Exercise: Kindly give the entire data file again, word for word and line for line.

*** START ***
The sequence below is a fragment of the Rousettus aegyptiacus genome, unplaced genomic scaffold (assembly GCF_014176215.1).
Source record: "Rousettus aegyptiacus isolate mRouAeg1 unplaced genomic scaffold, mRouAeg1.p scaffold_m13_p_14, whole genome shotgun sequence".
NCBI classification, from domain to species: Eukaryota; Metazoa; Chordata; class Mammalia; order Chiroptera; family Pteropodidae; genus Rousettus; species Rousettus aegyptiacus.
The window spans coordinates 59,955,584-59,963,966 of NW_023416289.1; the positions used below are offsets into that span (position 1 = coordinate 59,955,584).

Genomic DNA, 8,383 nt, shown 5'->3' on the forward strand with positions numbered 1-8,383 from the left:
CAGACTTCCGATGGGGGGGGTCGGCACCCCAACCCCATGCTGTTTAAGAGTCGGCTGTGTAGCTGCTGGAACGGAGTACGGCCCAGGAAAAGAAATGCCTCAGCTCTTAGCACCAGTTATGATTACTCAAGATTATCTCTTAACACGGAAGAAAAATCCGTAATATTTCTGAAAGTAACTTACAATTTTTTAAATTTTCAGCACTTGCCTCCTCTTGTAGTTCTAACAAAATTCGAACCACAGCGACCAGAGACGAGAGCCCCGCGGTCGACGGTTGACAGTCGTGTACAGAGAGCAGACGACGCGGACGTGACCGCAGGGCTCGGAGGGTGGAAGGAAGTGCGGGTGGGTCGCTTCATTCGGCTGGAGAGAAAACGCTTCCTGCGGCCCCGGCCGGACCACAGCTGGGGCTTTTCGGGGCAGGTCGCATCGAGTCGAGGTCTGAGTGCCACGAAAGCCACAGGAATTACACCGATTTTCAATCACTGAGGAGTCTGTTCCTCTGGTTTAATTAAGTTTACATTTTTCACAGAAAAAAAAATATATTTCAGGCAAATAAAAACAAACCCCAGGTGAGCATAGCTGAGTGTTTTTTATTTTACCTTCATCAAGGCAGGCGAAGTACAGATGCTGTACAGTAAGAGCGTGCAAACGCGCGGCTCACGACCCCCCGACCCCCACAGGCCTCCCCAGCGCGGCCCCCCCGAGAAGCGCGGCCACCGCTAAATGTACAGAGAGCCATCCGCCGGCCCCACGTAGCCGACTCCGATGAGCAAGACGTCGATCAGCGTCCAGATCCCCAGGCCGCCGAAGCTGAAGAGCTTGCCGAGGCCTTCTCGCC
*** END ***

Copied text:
The sequence below is a fragment of the Rousettus aegyptiacus genome, unplaced genomic scaffold (assembly GCF_014176215.1).
Source record: "Rousettus aegyptiacus isolate mRouAeg1 unplaced genomic scaffold, mRouAeg1.p scaffold_m13_p_14, whole genome shotgun sequence".
NCBI classification, from domain to species: Eukaryota; Metazoa; Chordata; class Mammalia; order Chiroptera; family Pteropodidae; genus Rousettus; species Rousettus aegyptiacus.
The window spans coordinates 59,955,584-59,963,966 of NW_023416289.1; the positions used below are offsets into that span (position 1 = coordinate 59,955,584).

Genomic DNA, 8,383 nt, shown 5'->3' on the forward strand with positions numbered 1-8,383 from the left:
CAGACTTCCGATGGGGGGGGTCGGCACCCCAACCCCATGCTGTTTAAGAGTCGGCTGTGTAGCTGCTGGAACGGAGTACGGCCCAGGAAAAGAAATGCCTCAGCTCTTAGCACCAGTTATGATTACTCAAGATTATCTCTTAACACGGAAGAAAAATCCGTAATATTTCTGAAAGTAACTTACAATTTTTTAAATTTTCAGCACTTGCCTCCTCTTGTAGTTCTAACAAAATTCGAACCACAGCGACCAGAGACGAGAGCCCCGCGGTCGACGGTTGACAGTCGTGTACAGAGAGCAGACGACGCGGACGTGACCGCAGGGCTCGGAGGGTGGAAGGAAGTGCGGGTGGGTCGCTTCATTCGGCTGGAGAGAAAACGCTTCCTGCGGCCCCGGCCGGACCACAGCTGGGGCTTTTCGGGGCAGGTCGCATCGAGTCGAGGTCTGAGTGCCACGAAAGCCACAGGAATTACACCGATTTTCAATCACTGAGGAGTCTGTTCCTCTGGTTTAATTAAGTTTACATTTTTCACAGAAAAAAAAATATATTTCAGGCAAATAAAAACAAACCCCAGGTGAGCATAGCTGAGTGTTTTTTATTTTACCTTCATCAAGGCAGGCGAAGTACAGATGCTGTACAGTAAGAGCGTGCAAACGCGCGGCTCACGACCCCCCGACCCCCACAGGCCTCCCCAGCGCGGCCCCCCCGAGAAGCGCGGCCACCGCTAAATGTACAGAGAGCCATCCGCCGGCCCCACGTAGCCGACTCCGATGAGCAAGACGTCGATCAGCGTCCAGATCCCCAGGCCGCCGAAGCTGAAGAGCTTGCCGAGGCCTTCTCGCC